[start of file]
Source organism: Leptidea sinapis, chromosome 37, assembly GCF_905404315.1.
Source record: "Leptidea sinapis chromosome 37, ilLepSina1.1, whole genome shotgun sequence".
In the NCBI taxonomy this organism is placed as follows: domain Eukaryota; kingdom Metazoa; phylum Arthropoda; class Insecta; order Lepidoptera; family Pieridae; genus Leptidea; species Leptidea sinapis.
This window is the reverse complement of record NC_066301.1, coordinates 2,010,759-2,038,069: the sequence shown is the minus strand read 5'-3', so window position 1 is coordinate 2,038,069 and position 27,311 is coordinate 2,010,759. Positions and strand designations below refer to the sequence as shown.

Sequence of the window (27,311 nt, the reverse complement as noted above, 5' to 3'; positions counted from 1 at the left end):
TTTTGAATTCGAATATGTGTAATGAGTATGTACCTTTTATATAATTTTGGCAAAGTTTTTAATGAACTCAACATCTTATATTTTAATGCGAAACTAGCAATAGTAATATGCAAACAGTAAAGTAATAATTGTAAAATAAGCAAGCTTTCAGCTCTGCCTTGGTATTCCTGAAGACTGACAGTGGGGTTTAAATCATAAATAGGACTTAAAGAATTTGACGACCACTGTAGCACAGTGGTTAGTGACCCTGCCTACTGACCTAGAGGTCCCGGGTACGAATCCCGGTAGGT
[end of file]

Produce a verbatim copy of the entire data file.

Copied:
Source organism: Leptidea sinapis, chromosome 37, assembly GCF_905404315.1.
Source record: "Leptidea sinapis chromosome 37, ilLepSina1.1, whole genome shotgun sequence".
In the NCBI taxonomy this organism is placed as follows: domain Eukaryota; kingdom Metazoa; phylum Arthropoda; class Insecta; order Lepidoptera; family Pieridae; genus Leptidea; species Leptidea sinapis.
This window is the reverse complement of record NC_066301.1, coordinates 2,010,759-2,038,069: the sequence shown is the minus strand read 5'-3', so window position 1 is coordinate 2,038,069 and position 27,311 is coordinate 2,010,759. Positions and strand designations below refer to the sequence as shown.

Sequence of the window (27,311 nt, the reverse complement as noted above, 5' to 3'; positions counted from 1 at the left end):
TTTTGAATTCGAATATGTGTAATGAGTATGTACCTTTTATATAATTTTGGCAAAGTTTTTAATGAACTCAACATCTTATATTTTAATGCGAAACTAGCAATAGTAATATGCAAACAGTAAAGTAATAATTGTAAAATAAGCAAGCTTTCAGCTCTGCCTTGGTATTCCTGAAGACTGACAGTGGGGTTTAAATCATAAATAGGACTTAAAGAATTTGACGACCACTGTAGCACAGTGGTTAGTGACCCTGCCTACTGACCTAGAGGTCCCGGGTACGAATCCCGGTAGGT